March 18, 2021: Sun Country Well Servicing — workplace

Fort Qu’Appelle

March 16, 2021: All Nations Healing Hospital — health facility

Glaslyn

Feb. 28, 2021: JO Glaslyn Daycare — daycare

La Loche

Jan. 19, 2021: La Loche Homeless Shelter — homeless shelter

La Ronge

Feb. 2, 2021: La Ronge Co-operative Marketplace — workplace

Leroy

March 12, 2021: Leroy Town Office & RM — workplace

Lloydminster

March 18, 2021: Orion Dental Group — workplace

March 17, 2021: Koi Etc. — store

March 14, 2021: Guest Control Systems — workplace

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March 11, 2021: Stuart Wright Ltd. — workplace

March 8, 2021: Bea Fisher Ability Development Services (Alberta Home #5) — group home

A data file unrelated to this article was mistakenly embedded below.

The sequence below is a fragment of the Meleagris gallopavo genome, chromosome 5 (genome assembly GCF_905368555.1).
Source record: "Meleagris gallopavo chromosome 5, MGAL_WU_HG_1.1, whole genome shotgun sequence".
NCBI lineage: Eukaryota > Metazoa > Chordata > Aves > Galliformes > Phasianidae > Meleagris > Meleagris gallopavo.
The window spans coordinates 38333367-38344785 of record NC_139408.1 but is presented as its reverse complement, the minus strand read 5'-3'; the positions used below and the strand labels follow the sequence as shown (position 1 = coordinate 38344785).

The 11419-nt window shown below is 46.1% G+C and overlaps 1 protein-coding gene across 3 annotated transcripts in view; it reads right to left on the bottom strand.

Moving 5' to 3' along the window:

March 7, 2021: Play & Learn Daycare — child care facility

Marshall

March 26, 2021: Richardson Pioneer — workplace

Martensville

NEW March 30, 2021: Automated Metal Processing Ltd. — workplace

March 28, 2021: We Care Day Care — child care facility

March 28, 2021: Richardson Milling — workplace

March 8, 2021: Fehr Home Daycare — child care facility

Feb. 12, 2021: Nienhuis Contracting — workplace

Meadow Lake

March 4, 2021: Extra Foods — workplace

March 3, 2021: McDonald’s — workplace

March 1, 2021: KFC — workplace

Feb. 26, 2021: Nor’Wester Motor Inn (Bar & Restaurant) — workplace

Feb. 25, 2021: Extra Foods — workplace

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Feb. 25, 2021: Tolko (OSB Mill) — workplace

Feb. 24, 2021: A&W — workplace

Feb. 21, 2021: Home Hardware — workplace

Mistawasis First Nation

March 20, 2021: Mistawasis First Nation — Community Outbreak

Moose Jaw

NEW March 30, 2021: Main Street Strength and Conditioning — workplace

March 21, 2021: Cornerstone Christian School — school

Feb. 20, 2021: Victoria Towers — retirement home

North Battleford

March 22, 2021: O’Neills Classic Carpentry — workplace